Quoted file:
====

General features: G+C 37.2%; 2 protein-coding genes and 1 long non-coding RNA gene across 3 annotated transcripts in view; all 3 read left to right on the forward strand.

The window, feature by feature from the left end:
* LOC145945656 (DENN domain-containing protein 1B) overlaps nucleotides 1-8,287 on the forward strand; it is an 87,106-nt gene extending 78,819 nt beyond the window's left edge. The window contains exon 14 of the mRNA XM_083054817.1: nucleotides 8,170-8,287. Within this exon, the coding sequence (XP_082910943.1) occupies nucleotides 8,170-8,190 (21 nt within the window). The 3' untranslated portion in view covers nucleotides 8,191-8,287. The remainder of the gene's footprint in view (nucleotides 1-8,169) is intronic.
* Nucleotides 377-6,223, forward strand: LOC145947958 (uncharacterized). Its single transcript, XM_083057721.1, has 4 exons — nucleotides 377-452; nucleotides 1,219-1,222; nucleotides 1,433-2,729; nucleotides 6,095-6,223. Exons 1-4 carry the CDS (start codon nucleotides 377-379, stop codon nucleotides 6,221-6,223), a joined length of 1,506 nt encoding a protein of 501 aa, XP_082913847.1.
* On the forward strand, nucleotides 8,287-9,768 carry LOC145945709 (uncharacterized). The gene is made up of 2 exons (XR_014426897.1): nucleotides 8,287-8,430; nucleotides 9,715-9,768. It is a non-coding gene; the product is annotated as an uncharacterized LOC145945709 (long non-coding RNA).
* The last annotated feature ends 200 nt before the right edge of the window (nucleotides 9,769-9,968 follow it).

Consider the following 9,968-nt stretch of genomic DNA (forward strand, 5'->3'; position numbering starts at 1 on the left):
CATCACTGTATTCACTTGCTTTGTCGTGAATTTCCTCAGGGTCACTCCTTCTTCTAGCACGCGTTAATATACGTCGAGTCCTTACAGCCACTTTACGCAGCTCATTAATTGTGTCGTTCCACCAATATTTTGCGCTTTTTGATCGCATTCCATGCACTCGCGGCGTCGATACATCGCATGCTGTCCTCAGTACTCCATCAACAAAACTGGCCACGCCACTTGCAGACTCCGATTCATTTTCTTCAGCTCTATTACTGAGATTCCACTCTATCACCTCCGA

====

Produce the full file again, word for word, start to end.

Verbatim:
General features: G+C 37.2%; 2 protein-coding genes and 1 long non-coding RNA gene across 3 annotated transcripts in view; all 3 read left to right on the forward strand.

The window, feature by feature from the left end:
* LOC145945656 (DENN domain-containing protein 1B) overlaps nucleotides 1-8,287 on the forward strand; it is an 87,106-nt gene extending 78,819 nt beyond the window's left edge. The window contains exon 14 of the mRNA XM_083054817.1: nucleotides 8,170-8,287. Within this exon, the coding sequence (XP_082910943.1) occupies nucleotides 8,170-8,190 (21 nt within the window). The 3' untranslated portion in view covers nucleotides 8,191-8,287. The remainder of the gene's footprint in view (nucleotides 1-8,169) is intronic.
* Nucleotides 377-6,223, forward strand: LOC145947958 (uncharacterized). Its single transcript, XM_083057721.1, has 4 exons — nucleotides 377-452; nucleotides 1,219-1,222; nucleotides 1,433-2,729; nucleotides 6,095-6,223. Exons 1-4 carry the CDS (start codon nucleotides 377-379, stop codon nucleotides 6,221-6,223), a joined length of 1,506 nt encoding a protein of 501 aa, XP_082913847.1.
* On the forward strand, nucleotides 8,287-9,768 carry LOC145945709 (uncharacterized). The gene is made up of 2 exons (XR_014426897.1): nucleotides 8,287-8,430; nucleotides 9,715-9,768. It is a non-coding gene; the product is annotated as an uncharacterized LOC145945709 (long non-coding RNA).
* The last annotated feature ends 200 nt before the right edge of the window (nucleotides 9,769-9,968 follow it).

Consider the following 9,968-nt stretch of genomic DNA (forward strand, 5'->3'; position numbering starts at 1 on the left):
CATCACTGTATTCACTTGCTTTGTCGTGAATTTCCTCAGGGTCACTCCTTCTTCTAGCACGCGTTAATATACGTCGAGTCCTTACAGCCACTTTACGCAGCTCATTAATTGTGTCGTTCCACCAATATTTTGCGCTTTTTGATCGCATTCCATGCACTCGCGGCGTCGATACATCGCATGCTGTCCTCAGTACTCCATCAACAAAACTGGCCACGCCACTTGCAGACTCCGATTCATTTTCTTCAGCTCTATTACTGAGATTCCACTCTATCACCTCCGA